Future sensors and medical devices could use a natural protein found in squid skin called reflectin to make them less likely to be rejected by the human body.

Artificial hips, pacemakers and stents are made up of biocompatible metals such as platinum or titanium to lessen the risk of rejection by the human body. For the majority of patients, these devices do not result in adverse effects, and they function inside the body without problems. But sometimes, implanting these biomedical devices made of foreign materials can cause pain, inflammation and rejection.

Now, scientists are looking to nature to find materials for implants that are more biocompatible than existing ones. They may have found one in the skin of the common pencil squid.

Researchers at the University of California, Irvine recently discovered that a protein called reflectin found in the skin of the squid species Loliginidae exhibit properties that make it an excellent candidate as a biocompatible material for advanced medical devices and sensors.

They studied how reflectin enables the pencil squid to reflect light and change colors. They then used reflectin to make thin films on a silicon substrate and let the films make contact with palladium hydride electrodes. After studying the electrical properties of reflectin, they concluded that it transported protons just as effectively as existing artificial materials.

“Nature is really good at doing certain things that we sometimes find incredibly difficult,” he said. “Perhaps nature has already optimized reflectin to conduct protons, so we can learn from this protein and take advantage of natural design principles,” Alon Gorodetsky, Ph.D., assistant professor of chemical engineering and materials science at The Henry Samueli School of Engineering at UC Irvine, said in a statement.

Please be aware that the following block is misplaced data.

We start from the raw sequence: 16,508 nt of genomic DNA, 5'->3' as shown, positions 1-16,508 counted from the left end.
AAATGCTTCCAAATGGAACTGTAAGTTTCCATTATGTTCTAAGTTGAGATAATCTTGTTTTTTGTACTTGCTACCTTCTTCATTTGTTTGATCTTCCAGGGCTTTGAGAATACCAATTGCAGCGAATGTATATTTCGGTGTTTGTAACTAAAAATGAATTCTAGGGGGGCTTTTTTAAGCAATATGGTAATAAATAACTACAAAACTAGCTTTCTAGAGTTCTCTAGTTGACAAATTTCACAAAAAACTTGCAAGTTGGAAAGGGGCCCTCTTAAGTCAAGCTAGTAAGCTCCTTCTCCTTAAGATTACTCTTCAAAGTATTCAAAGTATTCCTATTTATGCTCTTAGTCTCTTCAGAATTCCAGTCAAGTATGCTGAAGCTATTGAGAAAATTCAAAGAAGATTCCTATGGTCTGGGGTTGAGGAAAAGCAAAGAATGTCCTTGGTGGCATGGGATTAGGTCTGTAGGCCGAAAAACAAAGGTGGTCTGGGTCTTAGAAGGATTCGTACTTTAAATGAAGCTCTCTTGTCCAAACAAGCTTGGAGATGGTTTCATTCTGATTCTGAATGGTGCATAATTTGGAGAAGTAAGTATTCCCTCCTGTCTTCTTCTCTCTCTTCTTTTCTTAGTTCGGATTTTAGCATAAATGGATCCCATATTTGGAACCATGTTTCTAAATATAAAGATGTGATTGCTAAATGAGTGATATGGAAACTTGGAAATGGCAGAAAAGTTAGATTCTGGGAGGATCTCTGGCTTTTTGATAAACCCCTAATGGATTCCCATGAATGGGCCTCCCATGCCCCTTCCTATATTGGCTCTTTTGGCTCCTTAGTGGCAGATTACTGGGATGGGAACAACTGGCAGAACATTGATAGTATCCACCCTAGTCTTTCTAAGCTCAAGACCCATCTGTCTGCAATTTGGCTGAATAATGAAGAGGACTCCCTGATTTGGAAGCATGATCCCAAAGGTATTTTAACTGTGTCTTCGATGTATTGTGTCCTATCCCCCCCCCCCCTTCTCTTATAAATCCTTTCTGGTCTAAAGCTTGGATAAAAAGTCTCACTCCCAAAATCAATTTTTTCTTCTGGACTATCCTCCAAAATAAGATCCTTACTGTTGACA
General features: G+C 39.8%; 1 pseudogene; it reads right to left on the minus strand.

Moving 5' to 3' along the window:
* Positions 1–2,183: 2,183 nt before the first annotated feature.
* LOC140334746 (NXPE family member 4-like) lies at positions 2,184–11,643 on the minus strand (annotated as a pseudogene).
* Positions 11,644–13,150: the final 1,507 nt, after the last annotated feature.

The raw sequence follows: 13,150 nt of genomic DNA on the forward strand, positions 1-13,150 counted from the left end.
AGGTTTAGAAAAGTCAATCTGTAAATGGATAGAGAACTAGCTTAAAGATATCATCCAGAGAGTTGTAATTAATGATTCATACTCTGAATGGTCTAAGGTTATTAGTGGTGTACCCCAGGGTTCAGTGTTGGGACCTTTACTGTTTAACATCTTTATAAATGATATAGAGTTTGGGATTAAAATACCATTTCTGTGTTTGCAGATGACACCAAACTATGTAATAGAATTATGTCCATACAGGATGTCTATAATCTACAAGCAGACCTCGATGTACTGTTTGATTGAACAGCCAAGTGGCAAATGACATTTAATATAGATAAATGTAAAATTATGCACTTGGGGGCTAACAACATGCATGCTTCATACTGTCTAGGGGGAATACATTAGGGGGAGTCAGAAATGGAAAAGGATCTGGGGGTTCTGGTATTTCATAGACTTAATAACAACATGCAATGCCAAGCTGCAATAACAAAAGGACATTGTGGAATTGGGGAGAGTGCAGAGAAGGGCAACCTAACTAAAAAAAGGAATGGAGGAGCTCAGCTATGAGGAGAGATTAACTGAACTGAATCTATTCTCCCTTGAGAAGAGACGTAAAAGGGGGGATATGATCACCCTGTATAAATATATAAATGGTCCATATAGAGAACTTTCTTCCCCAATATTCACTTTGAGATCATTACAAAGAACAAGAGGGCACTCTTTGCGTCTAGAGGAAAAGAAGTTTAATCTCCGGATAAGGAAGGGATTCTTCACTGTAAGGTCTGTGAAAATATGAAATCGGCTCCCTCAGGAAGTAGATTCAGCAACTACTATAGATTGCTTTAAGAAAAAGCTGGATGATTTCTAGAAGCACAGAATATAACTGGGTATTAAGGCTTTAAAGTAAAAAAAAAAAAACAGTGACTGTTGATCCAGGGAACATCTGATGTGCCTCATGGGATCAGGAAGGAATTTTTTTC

Gorodetsky said that unlike current materials, a naturally-occuring protein like reflectin is less likely to be rejected by the body. Also, its softness and flexibility make it ideal for use in future medical devices. Since it is biodegradable, it can decompose after it has served its purpose, thereby limiting the risk for complications.

“We plan to use reflectin as a template for the development of improved ion- and proton-conducting materials,” Gorodetsky said, who led the study published recently in the journal Nature Chemistry. “We hope to evolve this protein for optimum functionality in specific devices – such as transistors used for interfacing with neural cells – similar to how proteins evolve for specific tasks in nature.”

Because it interacts with cells using positively charged particles – just like how living tissues do – then reflectin “may be able to bridge the communication divide between cells and biomedical implants,” according to Popular Science. In contrast, medical devices like pacemakers, nerve stimulators and retinal implants communicate using negatively charged particles.

Other researchers have been developing biocompatible, proton-conducting materials such as ceramic oxides, polymers, solid acids, and metal–organic frameworks. But these materials may not be ideal components for future biomedical implants. Instead, the “potential modularity, tunability and processability of protein-based materials” like reflectin trump these artificial materials, according to the researchers.

Another sea dweller, the cuttlefish – incidentally a relative of the squid – is also being studied by a group of scientists at Carnegie Mellon University for its unique properties. In particular, they found that the ink from cuttlefish have the potential to power ingestible sensors.

Reflectin and similar substances could eventually wind up in future sensors and medical devices. As biomedical technologies become more intimate, the need arises for more biocompatible materials that pose little to no risk to the body, but also get the job done in terms of diagnosing, monitoring, and treating conditions.